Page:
Digital Enhanced Cordless Telecommunications (DECT) phones are devices that can be used to communicate through phone lines without a cord connecting the handset and base. The analog technology used in earlier cordless phone models could result in sound quality that was not always very good. With digital technology, the sound is clearer, the distance between the phone and the base station can be greater, and a wider range of frequencies are available.
Properties and Features
A DECT phone, commonly known as DECT 6.0 in the US, requires a base station to charge the handset and receive the phone's signal. It usually comes with one handset, but additional ones can be added on some models. This makes them useful in homes with multiple floors or large layouts, and for offices that want several cubicles to access the same phone system. Each handset is set up to communicate with the same base station, and usually comes with its own charging dock or "cradle."
The range of use for a handset depends on the phone itself, though it typically can reach over 300 feet (up to 100 meters). Digital technology allows a DECT phone to have much greater range than was previously possible, though this can be affected by various environment factors. Objects between the handset and base, for example, can potentially disrupt the signal and reduce the range of these phones.
Some DECT phones can be used with general wireless technology, allowing different handsets connected to the same base station to be used as walkie talkies. Other standards, such as Wi-Fi®, have been more popular in some markets, however, so DECT technology has not expanded to many other devices in places like the US. A DECT phone can often be used with Voiceover Internet Protocol (VoIP) technology, allowing it to remain functional with the new communication platform.
Risks and Concerns
One of the biggest issues with DECT 6.0 technology in the US is that it does not include a single technology profile for use by all manufacturers. This means that a handset produced by one company does not typically function with a base or accessory made by another. Someone using a DECT 6.0 phone should look for accessories and parts made by the same manufacturer to ensure all of the components are compatible.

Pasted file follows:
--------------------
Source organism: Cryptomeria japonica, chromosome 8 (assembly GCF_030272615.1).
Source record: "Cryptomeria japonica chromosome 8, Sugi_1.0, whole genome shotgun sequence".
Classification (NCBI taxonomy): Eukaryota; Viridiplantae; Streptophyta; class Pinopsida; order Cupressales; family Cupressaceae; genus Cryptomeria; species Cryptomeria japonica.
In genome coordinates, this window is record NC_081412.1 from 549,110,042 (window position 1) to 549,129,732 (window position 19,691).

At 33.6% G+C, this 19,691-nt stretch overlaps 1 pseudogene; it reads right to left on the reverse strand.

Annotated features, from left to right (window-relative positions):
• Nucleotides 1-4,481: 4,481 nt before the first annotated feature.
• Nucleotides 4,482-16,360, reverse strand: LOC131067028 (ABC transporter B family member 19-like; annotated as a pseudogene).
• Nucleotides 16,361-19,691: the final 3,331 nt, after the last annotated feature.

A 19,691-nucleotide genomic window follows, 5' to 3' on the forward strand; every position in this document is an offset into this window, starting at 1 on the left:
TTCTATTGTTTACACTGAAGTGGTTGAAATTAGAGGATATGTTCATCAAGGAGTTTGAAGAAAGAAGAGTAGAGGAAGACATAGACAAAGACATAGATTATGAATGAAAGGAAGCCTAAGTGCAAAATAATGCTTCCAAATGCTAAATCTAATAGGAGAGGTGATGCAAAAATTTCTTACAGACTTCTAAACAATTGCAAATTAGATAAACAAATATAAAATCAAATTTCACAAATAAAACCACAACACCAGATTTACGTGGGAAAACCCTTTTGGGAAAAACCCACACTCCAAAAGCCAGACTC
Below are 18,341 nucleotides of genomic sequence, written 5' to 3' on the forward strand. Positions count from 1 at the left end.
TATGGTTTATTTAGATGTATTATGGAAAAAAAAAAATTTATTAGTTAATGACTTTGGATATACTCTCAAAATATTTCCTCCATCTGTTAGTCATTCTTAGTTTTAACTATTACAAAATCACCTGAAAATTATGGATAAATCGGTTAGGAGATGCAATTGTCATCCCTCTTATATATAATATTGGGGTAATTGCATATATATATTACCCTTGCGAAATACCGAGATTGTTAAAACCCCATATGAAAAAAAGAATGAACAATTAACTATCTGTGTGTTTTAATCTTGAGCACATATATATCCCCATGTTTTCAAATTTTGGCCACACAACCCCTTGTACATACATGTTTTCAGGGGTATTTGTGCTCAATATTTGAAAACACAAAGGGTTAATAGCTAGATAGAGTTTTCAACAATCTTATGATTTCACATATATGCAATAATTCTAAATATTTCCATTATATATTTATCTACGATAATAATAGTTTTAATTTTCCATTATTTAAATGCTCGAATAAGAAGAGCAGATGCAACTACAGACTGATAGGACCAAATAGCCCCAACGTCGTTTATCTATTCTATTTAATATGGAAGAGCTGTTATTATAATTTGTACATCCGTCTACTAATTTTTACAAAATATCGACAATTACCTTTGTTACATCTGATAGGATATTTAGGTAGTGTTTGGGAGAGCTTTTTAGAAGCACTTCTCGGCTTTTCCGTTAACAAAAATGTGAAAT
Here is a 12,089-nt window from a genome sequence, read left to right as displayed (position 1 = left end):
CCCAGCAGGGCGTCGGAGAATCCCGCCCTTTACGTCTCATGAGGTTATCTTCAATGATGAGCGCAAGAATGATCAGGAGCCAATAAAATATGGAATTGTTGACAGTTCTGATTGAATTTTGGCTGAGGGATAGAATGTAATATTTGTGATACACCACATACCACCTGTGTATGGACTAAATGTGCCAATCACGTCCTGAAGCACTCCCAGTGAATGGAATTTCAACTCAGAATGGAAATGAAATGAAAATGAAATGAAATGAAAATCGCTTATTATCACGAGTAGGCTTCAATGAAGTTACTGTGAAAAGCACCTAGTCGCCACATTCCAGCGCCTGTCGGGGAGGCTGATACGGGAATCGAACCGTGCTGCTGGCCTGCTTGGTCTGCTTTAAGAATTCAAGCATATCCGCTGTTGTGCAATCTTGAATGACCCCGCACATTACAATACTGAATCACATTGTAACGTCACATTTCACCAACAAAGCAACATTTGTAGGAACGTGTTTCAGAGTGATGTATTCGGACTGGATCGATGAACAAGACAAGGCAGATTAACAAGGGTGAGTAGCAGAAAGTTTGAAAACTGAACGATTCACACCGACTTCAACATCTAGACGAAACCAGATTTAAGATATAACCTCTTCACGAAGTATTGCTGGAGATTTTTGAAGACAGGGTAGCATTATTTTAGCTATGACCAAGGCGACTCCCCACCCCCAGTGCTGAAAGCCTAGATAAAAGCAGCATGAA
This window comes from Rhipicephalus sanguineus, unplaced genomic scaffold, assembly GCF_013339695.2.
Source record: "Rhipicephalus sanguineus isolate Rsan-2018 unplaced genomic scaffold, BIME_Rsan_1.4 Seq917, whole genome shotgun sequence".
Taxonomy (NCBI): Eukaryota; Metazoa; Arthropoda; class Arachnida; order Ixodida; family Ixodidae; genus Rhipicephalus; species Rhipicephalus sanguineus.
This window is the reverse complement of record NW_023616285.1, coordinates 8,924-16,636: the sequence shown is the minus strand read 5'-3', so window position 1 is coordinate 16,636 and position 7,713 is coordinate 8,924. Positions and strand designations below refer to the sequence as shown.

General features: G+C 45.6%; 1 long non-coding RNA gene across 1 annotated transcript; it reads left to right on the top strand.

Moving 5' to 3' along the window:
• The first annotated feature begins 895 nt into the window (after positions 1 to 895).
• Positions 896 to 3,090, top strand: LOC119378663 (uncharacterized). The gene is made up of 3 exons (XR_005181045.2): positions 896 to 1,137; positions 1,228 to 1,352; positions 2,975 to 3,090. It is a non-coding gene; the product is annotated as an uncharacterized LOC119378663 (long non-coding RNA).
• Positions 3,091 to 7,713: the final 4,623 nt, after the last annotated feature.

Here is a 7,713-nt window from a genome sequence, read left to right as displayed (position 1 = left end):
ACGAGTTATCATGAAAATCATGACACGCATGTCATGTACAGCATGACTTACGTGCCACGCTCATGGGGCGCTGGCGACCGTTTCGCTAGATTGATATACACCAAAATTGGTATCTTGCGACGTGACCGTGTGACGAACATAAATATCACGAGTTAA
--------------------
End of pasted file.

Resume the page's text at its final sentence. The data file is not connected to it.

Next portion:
There is some question of how secure the signal is from this type of phone. DECT technology uses encryption to protect the signal, but the encryption has been broken and someone could potentially listen in on a phone call. It is also possible for someone to intercept the signal from a handset to the base. This allows a different device to act as the base, sending a call through it to another location, rather than through the actual base and phone line.
There is concern among some people about the radiation released by DECT phones. In general, they emit only a low level of radiation during use and while charging; even using the phone frequently should not cause any health issues. Many devices used on a daily basis do emit some radiation, however, and while individually these items are harmless, there is some concern about the possibility that long-term use of multiple devices could result in sufficient cumulative exposure for health concerns. Research into this exposure is ongoing.
History and Terminology
The DECT phone was initially introduced in Europe, and was first referred to as a "Digital European Cordless Telephone." It has since become an industry standard in many parts of the world. The term "DECT" by itself is typically used in Europe and other regions, such as Australia and different Asian countries.
In the US, the term "DECT 6.0" is used, but this does not indicate any particular technological designation. The "6.0" was chosen simply to indicate that it was a new technology for American consumers. A DECT phone in the US operates at 1.9 GHz, and often replaced phones that used the 5.8 GHz frequency. It was decided that "1.9" might seem inferior to "5.8," despite this not being technically accurate, and so "6.0" was chosen for US marketing.